|People sort waste and send recyclable waste to local waste collection center
Nguyen Van Thong’s family in the Binh Phuoc 1 residential area in Hai Chau district has two rubbish bins for organic waste and recyclable waste such as plastic bottles, cans, and paper. He throws the organic waste into public bins and sends the recyclable waste to the ward’s collection center.
Thong said: “If we sort our waste, it will ease the burden on the city. It will keep the city clean and we can sell the recyclable waste to raise a fund to help disadvantaged families and sick people. A small action has a big benefit.”
The movement to sort waste at its source and sell the garbage to raise a fund has been implemented in Hai Chau ward for more than 10 years. Le Thi Ha, Chairwoman of Thuan Phuoc ward, says that in 2008 Japan’s Kyoto University launched a project to raise public awareness of environmental protection. People were told how to collect and sort waste at home. Now sorting waste is a habit for more than 80% of households in Thuan Phuoc. Last year they raised 8,600 USD from selling garbage.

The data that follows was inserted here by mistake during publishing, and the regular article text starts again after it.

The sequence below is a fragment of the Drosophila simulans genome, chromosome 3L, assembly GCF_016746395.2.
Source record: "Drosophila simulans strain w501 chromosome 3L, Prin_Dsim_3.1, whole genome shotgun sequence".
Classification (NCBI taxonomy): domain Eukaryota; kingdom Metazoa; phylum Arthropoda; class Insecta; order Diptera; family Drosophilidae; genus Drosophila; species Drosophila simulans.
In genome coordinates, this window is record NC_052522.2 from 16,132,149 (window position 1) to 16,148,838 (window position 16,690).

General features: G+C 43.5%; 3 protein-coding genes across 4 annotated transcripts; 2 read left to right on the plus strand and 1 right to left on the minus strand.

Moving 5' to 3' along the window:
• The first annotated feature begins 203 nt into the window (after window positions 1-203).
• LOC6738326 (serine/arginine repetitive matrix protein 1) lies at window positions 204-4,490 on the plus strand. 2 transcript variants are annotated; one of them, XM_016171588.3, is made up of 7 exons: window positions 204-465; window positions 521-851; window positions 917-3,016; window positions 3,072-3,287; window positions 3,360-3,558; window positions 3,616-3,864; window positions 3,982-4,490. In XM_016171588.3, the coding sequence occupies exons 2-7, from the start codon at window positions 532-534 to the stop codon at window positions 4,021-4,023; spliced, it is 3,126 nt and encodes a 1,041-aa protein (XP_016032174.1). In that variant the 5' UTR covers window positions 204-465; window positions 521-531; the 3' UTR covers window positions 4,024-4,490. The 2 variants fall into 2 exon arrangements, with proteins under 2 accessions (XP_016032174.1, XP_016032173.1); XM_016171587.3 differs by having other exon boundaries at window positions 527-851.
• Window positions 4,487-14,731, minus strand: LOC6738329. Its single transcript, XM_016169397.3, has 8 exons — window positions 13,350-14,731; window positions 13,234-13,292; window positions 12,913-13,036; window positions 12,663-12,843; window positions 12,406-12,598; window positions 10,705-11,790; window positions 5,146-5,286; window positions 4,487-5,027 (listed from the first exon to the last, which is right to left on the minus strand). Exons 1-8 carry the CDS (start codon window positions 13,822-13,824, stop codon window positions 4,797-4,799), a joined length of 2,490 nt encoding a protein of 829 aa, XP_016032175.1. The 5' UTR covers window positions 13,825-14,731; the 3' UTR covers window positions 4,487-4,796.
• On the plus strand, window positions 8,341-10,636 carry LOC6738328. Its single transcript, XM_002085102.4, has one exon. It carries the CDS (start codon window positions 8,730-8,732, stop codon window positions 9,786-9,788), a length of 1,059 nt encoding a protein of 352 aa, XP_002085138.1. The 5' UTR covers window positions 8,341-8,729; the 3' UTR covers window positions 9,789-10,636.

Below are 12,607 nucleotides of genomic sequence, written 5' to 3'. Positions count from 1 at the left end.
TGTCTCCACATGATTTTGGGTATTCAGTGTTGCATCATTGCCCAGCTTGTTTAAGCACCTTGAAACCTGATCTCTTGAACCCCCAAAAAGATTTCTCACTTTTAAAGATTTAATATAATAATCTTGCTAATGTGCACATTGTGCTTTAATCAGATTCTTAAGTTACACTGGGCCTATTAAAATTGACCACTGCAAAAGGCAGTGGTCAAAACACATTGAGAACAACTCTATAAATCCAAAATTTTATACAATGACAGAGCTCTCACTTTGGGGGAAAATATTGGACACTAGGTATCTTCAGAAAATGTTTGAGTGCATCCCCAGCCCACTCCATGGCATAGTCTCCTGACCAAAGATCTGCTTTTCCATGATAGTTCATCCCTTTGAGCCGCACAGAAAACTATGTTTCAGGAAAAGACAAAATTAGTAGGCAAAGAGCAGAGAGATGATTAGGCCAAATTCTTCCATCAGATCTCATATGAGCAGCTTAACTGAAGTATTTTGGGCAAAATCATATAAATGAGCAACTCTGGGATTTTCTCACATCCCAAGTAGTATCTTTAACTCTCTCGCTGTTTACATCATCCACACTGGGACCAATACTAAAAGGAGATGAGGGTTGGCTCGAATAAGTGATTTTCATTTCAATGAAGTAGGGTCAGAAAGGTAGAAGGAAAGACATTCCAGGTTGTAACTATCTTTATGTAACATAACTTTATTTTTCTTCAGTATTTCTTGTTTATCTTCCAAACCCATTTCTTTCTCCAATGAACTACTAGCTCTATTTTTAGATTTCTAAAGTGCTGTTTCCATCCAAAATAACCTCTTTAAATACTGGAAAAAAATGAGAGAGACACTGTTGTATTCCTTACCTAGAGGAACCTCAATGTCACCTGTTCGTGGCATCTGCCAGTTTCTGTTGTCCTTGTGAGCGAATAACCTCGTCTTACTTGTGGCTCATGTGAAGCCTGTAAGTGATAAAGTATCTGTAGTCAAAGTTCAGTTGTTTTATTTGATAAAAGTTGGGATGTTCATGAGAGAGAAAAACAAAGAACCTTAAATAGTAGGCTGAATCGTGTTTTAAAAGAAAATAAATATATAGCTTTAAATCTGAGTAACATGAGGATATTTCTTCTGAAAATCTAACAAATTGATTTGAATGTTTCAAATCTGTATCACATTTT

Ha said: “We use the fund to organize the Mid-Autumn Festival and Children’s Day celebration, give scholarships to disadvantaged students, and help social beneficiary families. Many residential areas have big funds and they give a gift to every household at the end of the year.”
Thuan Phuoc’s waste sorting model has been replicated in other wards. Tran Van Tien, Deputy Director of Da Nang’s Urban Environment Company, said the city has to handle about 1,000 tons of waste every day. Most of it is buried at the Khanh Son landfill.
Tien suggests: “We should encourage people to use alternative materials to replace plastic bags. Communications should be enhanced to make people realize the effect of plastic bags on the environment.”